I have never given much thought to the trips that I take until recently when a colleague mentioned that I took "a lot of vacations". I was a little surprised by the comment mainly because I didn't think anyone paid much attention to the things that I do. And secondly, because the "vacations" that she spoke of were mainly just mini getaways or day trips.
Now, first thing is first, I make no apologies for what I do in my own time and with my own money. But it got me thinking about how people can form an opinion of someone without truly knowing their entire story.
All this person saw was that I take a lot of trips and spend a lot of time away from my office. What she doesn't see is the reason why.
She doesn't see the years that I spent as a workaholic spending nights and weekends in my office striving to meet the impossible expectations of my clients. She doesn't see the often 60+ hour work weeks as I barely had time to stop for lunch or dinner. She doesn't see the evenings that I missed my kids practices or events because I was at the office taking care of something "extremely important". And she certainly doesn't see when it all came to a screeching halt as I was on the verge of a nervous breakdown and almost lost my life.
No, those are the moments that she certainly doesn't see but moments I would readily share if asked. You see, I have been there in that dark tunnel trying to scratch my way out believing that my importance was somehow tied to the job that I kept. I never took sick days. My vacation days accumulated every year.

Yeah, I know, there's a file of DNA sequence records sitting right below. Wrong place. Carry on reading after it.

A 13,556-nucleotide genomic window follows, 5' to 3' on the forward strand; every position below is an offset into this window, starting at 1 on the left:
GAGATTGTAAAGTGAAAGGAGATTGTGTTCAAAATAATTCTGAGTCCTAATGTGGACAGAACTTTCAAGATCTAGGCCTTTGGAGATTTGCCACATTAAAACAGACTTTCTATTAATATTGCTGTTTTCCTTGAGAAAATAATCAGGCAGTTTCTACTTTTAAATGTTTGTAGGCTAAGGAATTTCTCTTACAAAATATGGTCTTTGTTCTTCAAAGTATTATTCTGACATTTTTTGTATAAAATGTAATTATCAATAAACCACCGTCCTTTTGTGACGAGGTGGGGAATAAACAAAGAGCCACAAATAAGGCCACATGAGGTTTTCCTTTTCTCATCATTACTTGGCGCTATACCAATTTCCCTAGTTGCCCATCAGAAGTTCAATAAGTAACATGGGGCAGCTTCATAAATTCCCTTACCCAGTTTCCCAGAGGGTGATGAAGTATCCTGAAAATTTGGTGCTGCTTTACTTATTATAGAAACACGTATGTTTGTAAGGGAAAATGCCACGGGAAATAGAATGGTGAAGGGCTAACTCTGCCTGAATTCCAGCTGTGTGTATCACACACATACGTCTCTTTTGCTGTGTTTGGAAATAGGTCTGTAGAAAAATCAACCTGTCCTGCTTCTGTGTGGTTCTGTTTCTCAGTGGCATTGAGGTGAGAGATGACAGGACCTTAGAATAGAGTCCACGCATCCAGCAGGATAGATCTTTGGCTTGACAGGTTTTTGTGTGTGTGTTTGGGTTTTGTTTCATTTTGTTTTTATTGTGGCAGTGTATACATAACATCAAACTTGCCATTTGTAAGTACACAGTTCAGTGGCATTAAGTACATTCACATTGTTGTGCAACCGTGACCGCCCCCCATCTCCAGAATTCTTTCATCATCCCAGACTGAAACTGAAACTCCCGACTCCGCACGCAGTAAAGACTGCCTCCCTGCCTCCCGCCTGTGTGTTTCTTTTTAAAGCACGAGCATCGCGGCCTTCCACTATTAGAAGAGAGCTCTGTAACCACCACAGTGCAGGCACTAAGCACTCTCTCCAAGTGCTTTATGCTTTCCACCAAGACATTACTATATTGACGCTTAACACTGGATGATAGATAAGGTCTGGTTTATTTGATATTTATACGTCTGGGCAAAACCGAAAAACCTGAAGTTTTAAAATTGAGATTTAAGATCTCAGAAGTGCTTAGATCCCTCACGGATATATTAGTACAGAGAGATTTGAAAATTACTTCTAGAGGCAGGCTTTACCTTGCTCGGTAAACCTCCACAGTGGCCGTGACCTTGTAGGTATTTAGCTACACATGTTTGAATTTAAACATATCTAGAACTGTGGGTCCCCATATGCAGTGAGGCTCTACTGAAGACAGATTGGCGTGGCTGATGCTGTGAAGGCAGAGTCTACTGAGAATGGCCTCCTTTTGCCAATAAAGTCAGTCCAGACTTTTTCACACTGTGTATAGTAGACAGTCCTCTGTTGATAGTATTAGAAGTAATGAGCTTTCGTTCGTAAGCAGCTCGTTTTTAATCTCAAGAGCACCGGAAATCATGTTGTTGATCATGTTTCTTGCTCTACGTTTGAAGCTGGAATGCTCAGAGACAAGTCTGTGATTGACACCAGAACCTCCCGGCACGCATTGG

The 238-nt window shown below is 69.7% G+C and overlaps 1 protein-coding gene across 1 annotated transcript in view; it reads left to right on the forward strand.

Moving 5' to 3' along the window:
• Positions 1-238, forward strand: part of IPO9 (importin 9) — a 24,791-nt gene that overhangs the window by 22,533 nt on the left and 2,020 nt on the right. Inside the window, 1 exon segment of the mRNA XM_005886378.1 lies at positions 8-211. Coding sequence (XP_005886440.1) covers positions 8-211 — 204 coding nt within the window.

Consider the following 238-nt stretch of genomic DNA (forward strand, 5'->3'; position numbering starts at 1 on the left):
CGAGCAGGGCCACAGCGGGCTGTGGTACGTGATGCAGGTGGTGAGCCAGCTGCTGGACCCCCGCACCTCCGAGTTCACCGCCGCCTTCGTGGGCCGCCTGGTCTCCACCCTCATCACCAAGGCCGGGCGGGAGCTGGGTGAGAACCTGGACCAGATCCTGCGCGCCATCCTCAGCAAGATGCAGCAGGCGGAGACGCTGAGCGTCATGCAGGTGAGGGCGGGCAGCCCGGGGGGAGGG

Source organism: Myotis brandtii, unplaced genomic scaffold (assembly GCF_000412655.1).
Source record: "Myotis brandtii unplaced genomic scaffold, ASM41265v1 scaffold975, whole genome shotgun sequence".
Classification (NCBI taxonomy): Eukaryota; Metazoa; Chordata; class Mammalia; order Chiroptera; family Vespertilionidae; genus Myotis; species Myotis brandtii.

And for what? So I could watch my hair start falling out because of the added stress of the job? So I could miss out on some important moments in my kids life where they really wanted mom to be there to watch them? So I could end up at that cemetery fighting the darkness planning how to take my own life?
It suddenly became very clear - when faced with life or death - that none of this was worth it. The only thing important in my life is my God and my family and everything else can follow behind. I had to stop. Or I would die.
So I made a change. As I learned more about this condition of clinical depression, I learned coping skills and one of those coping skills is knowing when to rest. And as someone with a Type A personality, learning to rest doesn't come easily. But I had to do it if I was going to save my life.
I learned very quickly that trying to take a few hours off here and there just didn't work for me because I always found something that needed to be done at home. I needed to "go away" in order to truly find the rest. And my trips are certainly not extravagant. A day trip to a water park. A weekend with my girlfriends at a cabin in the woods. A concert with my husband. Or a mother/daughter beach visit.
But each trip brings back my stability - they are my much needed "mental health days". I have to have them and I make no excuses for them. I still work hard but I have found a balance that keeps me sane and away from the darkness that once engulfed my life.
And just remember, before you start to assume anything about someone - make sure you know the full story first. I never cast judgment on anyone's life because I don't know the battle they have fought just to get where they are.
Love always wins, my friends. Now off to plan my next adventure.......